Category Humanities

Sounding Botany Bay

Sounding Botany Bay: How humans have changed a unique Australian environment

Humanities Forum
Timothy Nohe, intermedia artist, professor of visual arts and director of the Center for Innovation, Research and Creativity in the Arts (CIRCA), UMBC
Tuesday, February 16, 4 p.m.
Albin O. Kuhn Library Gallery

In this talk about his multimedia exhibition Timothy Nohe will introduce American audiences to the deeply woven human narrative of Botany Bay, Australia. The artist reveals truths about this complex place through mural prints, video, sound, interviews, archival documents, and material culture. In many ways this story mirrors our American experience related to human stewardship, the colonization and the decimation of indigenous peoples, industrialization, national narratives, globalization, and climate change. (Click heading for full description.)

Christina Greer

Black Ethnic Identity and Immigration: Pursuit of the American Dream

Social Sciences Forum
Christina Greer, associate professor of political science, Fordham University
Tuesday, February 23, 4:30 p.m.
University Center Room 310

There has been significant voluntary immigration of black populations from Africa and the Caribbean over the past few decades, which has changed the racial, ethnic, and political landscape in the U.S. An important question for social scientists is how these “new” blacks will behave politically in the U.S. (Click heading for full description.)

Alice Dreger

Why Have Intersex Rights Been So Hard to Secure in America?

Humanities Forum
Alice Dreger, historian of science and medicine
Joan S. Korenman Lecture
Wednesday, February 24, 5:30 p.m.
Albin O. Kuhn Library Gallery

For 25 years, people born with intersex (body types that aren’t standard male or standard female) and their allies have been fighting for basic patient rights, including the right to full access to medical histories and the right to decide for themselves about optional genital surgeries. This talk explores why much more progress has been made abroad than in America. Particular attention will be paid to tensions existing between the pursuit of justice and the pursuit of truth, as well as the academic freedom issues surrounding research and activism. (Click heading for full description.)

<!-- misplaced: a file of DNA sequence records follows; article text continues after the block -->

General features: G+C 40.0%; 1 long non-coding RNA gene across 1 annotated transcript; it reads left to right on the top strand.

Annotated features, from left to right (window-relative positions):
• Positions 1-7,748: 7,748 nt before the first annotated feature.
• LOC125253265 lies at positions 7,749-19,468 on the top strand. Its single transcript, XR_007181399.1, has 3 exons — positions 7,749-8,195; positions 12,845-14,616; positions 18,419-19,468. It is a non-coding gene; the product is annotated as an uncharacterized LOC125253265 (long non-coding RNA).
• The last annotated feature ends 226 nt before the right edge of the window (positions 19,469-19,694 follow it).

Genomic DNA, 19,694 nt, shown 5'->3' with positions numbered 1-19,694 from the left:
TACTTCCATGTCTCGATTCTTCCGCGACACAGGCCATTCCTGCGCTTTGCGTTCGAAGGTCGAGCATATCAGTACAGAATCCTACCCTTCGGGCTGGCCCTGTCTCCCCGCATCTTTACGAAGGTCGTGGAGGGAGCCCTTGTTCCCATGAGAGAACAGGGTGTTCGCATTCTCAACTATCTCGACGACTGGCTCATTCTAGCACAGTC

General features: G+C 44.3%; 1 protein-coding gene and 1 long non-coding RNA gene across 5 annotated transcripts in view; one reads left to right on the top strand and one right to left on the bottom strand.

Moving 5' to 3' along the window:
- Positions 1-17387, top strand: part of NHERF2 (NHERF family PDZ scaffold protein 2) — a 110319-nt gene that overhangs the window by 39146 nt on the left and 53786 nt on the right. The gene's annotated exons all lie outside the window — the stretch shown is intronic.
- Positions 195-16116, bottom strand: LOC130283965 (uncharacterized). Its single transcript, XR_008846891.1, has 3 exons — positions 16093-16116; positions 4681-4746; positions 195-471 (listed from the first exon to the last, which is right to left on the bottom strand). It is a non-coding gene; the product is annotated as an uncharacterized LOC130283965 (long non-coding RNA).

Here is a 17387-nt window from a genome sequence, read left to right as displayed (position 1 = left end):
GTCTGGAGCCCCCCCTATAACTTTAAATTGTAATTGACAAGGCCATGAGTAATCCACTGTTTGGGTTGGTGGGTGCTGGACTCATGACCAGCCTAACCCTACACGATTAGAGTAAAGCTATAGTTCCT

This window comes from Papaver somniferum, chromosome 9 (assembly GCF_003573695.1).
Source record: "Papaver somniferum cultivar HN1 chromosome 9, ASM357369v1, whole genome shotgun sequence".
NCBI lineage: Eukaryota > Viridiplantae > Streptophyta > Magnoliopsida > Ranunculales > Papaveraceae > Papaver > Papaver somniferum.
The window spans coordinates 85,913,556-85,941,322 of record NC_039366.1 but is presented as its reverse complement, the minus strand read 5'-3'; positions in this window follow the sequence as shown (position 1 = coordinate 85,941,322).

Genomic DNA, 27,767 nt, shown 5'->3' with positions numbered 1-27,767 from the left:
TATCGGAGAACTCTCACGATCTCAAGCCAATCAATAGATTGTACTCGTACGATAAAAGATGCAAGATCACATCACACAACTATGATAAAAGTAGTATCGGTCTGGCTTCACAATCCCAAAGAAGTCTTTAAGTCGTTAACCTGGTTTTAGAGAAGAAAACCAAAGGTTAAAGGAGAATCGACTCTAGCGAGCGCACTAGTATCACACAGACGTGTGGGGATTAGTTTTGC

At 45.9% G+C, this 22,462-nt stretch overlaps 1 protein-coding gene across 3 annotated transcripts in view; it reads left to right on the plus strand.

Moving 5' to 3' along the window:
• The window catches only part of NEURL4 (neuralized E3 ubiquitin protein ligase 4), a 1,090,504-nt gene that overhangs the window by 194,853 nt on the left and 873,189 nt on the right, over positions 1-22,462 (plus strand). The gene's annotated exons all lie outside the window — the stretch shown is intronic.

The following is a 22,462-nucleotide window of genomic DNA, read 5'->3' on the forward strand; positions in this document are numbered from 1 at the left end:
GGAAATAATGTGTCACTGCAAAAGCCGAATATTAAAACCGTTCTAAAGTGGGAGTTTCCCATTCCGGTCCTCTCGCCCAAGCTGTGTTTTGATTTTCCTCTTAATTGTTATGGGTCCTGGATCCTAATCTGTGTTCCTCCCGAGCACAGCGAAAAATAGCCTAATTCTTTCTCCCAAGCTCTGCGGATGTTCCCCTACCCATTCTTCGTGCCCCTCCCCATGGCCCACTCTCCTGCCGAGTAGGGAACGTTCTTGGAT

3.1.16

Poetry Reading: It Shouldn’t Have Been Beautiful

Humanities Forum
Lia Purpura, writer-in-residence, English, UMBC
Tuesday, March 1, 4 p.m.
Albin O. Kuhn Library Gallery

The sonorous and cerebral poems in Lia Purpura’s fourth collection, It Shouldn’t Have Been Beautiful, are wonderfully condensed dispatches from a virtuosic mind that pulse between a childlike awe at the things of this world and the hard-earned struggle in naming them. Known for taut lines that forge powerful revelations from life’s most inconsequential moments, Purpura has won national acclaim as both a poet and essayist. (Click heading for full description.)

seeing science logo 2

Seeing Science: Photography, Science and Visual Culture

Interdisciplinary
Seeing Science: Photography, Science and Visual Culture
Campus-wide Programs
March 2016 – March 2017

Seeing Science, a campus-wide, interdisciplinary project, will take place over the course of a year. Its goal is to bring together the UMBC’s science, humanities, and art communities to explore, in online, print, and onsite projects (Click heading for full description.)

3.24.16

Implicit Biases, Moral Agency, and Moral Responsibility

Humanities Forum
Angela Smith, Roger Mudd Professor of Ethics and Professor of Philosophy, Washington and Lee University
Evelyn Barker Memorial Lecture
Thursday, March 24, 4 p.m.
Albin O. Kuhn Library Gallery

Dr. Smith argues that we can be held responsible for implicit biases that underlie our thoughts and behavior, despite the fact that we often lack conscious awareness and control of them. Such biases involve exercises of our evaluative agency that we can be asked to justify, and this makes us subject to moral assessment for them. (Click heading for full description.)

3.29.16

MEMS Colloquium Lecture: Shakespeare Anniversary 2016

Humanities Forum
Frances Dolan, Distinguished Professor of English, University of California, Davis
‘Some wine, ho!’ Shakespeare, Women, and the Story of English Wine
Tuesday, March 29, 4 p.m.
University Center Room 312

What did Shakespeare’s contemporaries drink and what did they think about it? This talk explores the untold story of English wine and, in particular, the contributions of Shakespeare and women to that story. Frances Dolan will help us to understand the English dream of growing grapes and making wines, with examples that range from Shakespeare’s London to colonial Virginia, from the sixteenth century to popular depictions of that period today. (Click heading for full description.)

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